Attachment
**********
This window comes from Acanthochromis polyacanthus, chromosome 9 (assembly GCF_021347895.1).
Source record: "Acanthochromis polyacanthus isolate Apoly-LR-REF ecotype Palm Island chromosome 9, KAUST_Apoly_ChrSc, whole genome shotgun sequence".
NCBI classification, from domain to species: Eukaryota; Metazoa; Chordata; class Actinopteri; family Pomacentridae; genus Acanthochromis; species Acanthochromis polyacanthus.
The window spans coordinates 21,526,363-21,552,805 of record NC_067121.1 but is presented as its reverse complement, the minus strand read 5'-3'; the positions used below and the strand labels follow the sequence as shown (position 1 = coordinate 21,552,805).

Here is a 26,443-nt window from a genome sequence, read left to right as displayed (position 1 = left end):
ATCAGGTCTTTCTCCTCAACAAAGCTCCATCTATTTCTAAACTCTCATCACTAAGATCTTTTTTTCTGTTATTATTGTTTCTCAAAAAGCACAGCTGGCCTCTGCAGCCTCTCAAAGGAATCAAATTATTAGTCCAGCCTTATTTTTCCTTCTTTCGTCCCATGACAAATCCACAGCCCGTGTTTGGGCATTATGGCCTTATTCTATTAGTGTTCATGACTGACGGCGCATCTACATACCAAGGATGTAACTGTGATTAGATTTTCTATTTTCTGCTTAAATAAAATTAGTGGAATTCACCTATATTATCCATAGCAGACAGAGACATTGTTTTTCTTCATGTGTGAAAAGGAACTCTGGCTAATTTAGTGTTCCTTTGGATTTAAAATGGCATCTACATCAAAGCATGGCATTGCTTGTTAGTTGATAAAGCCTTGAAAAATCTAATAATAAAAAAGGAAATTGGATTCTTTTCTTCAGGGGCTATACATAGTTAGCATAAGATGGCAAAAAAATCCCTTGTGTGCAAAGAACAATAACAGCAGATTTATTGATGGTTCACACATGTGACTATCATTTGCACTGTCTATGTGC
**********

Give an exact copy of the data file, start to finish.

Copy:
This window comes from Acanthochromis polyacanthus, chromosome 9 (assembly GCF_021347895.1).
Source record: "Acanthochromis polyacanthus isolate Apoly-LR-REF ecotype Palm Island chromosome 9, KAUST_Apoly_ChrSc, whole genome shotgun sequence".
NCBI classification, from domain to species: Eukaryota; Metazoa; Chordata; class Actinopteri; family Pomacentridae; genus Acanthochromis; species Acanthochromis polyacanthus.
The window spans coordinates 21,526,363-21,552,805 of record NC_067121.1 but is presented as its reverse complement, the minus strand read 5'-3'; the positions used below and the strand labels follow the sequence as shown (position 1 = coordinate 21,552,805).

Here is a 26,443-nt window from a genome sequence, read left to right as displayed (position 1 = left end):
ATCAGGTCTTTCTCCTCAACAAAGCTCCATCTATTTCTAAACTCTCATCACTAAGATCTTTTTTTCTGTTATTATTGTTTCTCAAAAAGCACAGCTGGCCTCTGCAGCCTCTCAAAGGAATCAAATTATTAGTCCAGCCTTATTTTTCCTTCTTTCGTCCCATGACAAATCCACAGCCCGTGTTTGGGCATTATGGCCTTATTCTATTAGTGTTCATGACTGACGGCGCATCTACATACCAAGGATGTAACTGTGATTAGATTTTCTATTTTCTGCTTAAATAAAATTAGTGGAATTCACCTATATTATCCATAGCAGACAGAGACATTGTTTTTCTTCATGTGTGAAAAGGAACTCTGGCTAATTTAGTGTTCCTTTGGATTTAAAATGGCATCTACATCAAAGCATGGCATTGCTTGTTAGTTGATAAAGCCTTGAAAAATCTAATAATAAAAAAGGAAATTGGATTCTTTTCTTCAGGGGCTATACATAGTTAGCATAAGATGGCAAAAAAATCCCTTGTGTGCAAAGAACAATAACAGCAGATTTATTGATGGTTCACACATGTGACTATCATTTGCACTGTCTATGTGC